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How I saved a lot of money this Christmas and helped save the planet while I was at it:
First, in October, I bought 40 lbs. of apples on 'after Harvest' special and made nearly 2 gallons of applesauce and apple butter. I bought canning jars/lids on clearance since it was just past harvest season. I didn't need to buy all the "usual" canning supplies, I just used what I already had in my kitchen, including two big stockpots. I composted all of the apple scraps.
Next, I collected the ingredients and supplies to make my own "gourmet scone mixes" which included white whole wheat flour, poppy seeds, and walnuts. Some ingredients are usually expensive at the grocery store, so I bought some online in bulk to save some money. The "plastic" bags I used for the scone mixes, I bought in bulk online and are compostable cellophane bags.
Last, I made my own "Christmas Morning" tea blend just for my family. I packaged them in recyclable/compostable brown Kraft bags (30 cents each).
For each "house" in my family (instead of each individual), I put together a special Christmas Morning breakfast package. I included one jar of apple butter, a scone mix, and a bag of tea. I reused boxes and packaging that had been shipped to my house that I've saved up all year. I used any heavy brown packaging paper to wrap the boxes and had my two year old daughter color in the "wrapping paper" with crayons and markers.
To save money on shipping (a lot of money, since one side of my family is in California and the other half is in Vermont!), I shipped packages together to families who still live close together and would be seeing each other during the holidays anyway. I sent three-in-one to Wisconsin, two-in one to California, and another three-in-one to Vermont, and voila! Christmas was done!
The only con was this process was very time consuming - but putting all of that love and energy into each gift is what makes Christmas giving so much fun!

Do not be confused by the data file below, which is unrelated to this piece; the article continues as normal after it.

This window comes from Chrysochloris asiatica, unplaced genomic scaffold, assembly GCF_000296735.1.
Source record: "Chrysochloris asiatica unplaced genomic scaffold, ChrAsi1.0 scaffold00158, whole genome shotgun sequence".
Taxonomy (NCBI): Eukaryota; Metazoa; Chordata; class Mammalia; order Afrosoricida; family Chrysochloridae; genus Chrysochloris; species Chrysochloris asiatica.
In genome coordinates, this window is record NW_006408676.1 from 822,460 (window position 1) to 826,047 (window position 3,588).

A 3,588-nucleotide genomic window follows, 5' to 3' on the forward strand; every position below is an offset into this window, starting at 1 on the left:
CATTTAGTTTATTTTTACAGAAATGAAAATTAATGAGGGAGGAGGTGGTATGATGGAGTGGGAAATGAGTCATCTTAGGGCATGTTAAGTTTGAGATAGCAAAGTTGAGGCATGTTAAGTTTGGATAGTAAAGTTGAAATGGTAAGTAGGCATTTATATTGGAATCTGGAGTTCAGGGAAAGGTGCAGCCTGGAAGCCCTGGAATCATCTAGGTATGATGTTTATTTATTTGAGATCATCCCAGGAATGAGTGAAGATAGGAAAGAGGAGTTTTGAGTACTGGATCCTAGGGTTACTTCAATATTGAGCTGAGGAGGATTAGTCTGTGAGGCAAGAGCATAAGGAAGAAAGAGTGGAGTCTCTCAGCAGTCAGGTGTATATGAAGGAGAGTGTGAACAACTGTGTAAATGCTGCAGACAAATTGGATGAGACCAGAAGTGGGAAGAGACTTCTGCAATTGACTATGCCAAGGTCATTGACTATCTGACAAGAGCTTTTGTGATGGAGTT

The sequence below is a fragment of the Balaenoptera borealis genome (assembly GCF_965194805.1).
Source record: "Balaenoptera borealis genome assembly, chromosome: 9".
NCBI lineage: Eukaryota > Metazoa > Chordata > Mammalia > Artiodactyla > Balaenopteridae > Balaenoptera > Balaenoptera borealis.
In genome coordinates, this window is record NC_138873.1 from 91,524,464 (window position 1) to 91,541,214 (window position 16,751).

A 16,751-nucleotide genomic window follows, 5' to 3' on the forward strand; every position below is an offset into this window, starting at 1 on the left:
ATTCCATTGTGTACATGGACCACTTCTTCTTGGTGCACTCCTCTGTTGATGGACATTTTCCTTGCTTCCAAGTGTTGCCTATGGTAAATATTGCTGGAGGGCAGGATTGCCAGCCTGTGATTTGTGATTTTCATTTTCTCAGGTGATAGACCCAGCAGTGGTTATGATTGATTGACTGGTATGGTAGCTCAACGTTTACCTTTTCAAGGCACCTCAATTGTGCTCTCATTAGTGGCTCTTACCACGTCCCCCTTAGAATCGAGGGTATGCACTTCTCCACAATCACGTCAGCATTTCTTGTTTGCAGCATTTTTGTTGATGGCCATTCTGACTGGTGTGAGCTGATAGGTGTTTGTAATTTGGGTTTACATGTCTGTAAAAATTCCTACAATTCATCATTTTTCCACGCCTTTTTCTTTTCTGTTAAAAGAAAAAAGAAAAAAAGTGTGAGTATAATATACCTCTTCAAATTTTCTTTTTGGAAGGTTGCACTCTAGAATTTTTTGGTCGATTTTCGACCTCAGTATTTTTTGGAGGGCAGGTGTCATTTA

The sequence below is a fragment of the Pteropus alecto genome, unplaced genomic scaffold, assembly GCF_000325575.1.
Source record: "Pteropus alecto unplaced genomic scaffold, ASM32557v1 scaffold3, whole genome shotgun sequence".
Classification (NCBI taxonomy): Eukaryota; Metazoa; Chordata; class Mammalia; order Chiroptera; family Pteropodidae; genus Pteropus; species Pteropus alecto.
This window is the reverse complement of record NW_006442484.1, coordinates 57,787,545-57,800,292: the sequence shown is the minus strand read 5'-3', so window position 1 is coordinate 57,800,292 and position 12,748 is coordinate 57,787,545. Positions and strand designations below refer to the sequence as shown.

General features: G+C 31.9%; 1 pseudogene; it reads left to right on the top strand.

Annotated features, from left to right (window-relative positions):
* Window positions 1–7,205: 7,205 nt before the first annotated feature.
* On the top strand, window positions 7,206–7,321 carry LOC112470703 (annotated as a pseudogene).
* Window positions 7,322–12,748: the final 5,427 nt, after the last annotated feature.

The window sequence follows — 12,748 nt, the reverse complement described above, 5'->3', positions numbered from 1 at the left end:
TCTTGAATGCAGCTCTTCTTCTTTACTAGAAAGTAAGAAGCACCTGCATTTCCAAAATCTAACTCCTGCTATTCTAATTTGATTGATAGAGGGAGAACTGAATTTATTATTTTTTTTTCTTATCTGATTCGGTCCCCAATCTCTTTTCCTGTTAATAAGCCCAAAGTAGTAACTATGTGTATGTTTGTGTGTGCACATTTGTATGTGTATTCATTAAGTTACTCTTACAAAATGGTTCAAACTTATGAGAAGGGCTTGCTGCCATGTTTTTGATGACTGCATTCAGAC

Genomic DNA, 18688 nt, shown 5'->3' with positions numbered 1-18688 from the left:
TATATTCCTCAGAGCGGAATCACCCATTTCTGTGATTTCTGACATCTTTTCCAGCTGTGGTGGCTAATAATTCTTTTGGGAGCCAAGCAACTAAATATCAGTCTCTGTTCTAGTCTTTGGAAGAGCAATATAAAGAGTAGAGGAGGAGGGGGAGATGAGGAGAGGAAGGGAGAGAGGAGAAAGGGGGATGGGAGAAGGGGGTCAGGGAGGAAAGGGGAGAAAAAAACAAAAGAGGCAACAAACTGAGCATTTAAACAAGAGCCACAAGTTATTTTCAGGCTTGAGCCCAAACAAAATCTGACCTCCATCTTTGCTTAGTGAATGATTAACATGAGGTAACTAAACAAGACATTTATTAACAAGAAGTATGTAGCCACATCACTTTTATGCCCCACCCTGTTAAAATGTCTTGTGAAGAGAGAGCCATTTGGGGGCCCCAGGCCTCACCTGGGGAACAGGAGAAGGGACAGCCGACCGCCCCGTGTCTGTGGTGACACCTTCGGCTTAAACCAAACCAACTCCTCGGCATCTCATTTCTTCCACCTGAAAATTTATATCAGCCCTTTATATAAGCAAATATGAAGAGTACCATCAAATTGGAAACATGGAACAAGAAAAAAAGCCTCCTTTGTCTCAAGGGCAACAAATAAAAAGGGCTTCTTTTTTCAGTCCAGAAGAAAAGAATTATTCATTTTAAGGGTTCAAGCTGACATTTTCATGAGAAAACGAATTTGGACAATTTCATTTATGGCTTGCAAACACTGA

By Brandy from Little Rock, AR
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My family always has a chore of finding correct size boxes for Christmas gifts, and then having to break them down afterward for the recycle bins. This year, we have pledged to "soft wrap" every gift. There will be no more boxes, and no chore we all dislike. Let us all save planet Earth!
By Avis from Boulder, CO
While reading my ThriftyFun newsletter and leaving an answer for someone regarding less expensive Christmas shopping, an idea popped into my head. If your family would be willing, check it out now, how about a recycled Christmas? Everyone has something in their home that they never, or seldom, use. Give it as a 'white elephant' Christmas gift.
In my apartment building some of the tenants draw names for a secret Santa gift exchange. Many of the gifts turn out to be 'recycled' or homemade. Most of us are retired seniors with limited income.
What you can't use, probably someone else can.
Here are some great tips on having a planet friendly Christmas. You can reduce your carbon footprint a lot by using just one of these ideas.
This is a guide about the benefits of buying a real Christmas tree. Despite what you may believe, buying a real Christmas tree is actually environmentally friendly. Here is some great information, dispelling a number of myths in the real vs. fake debate.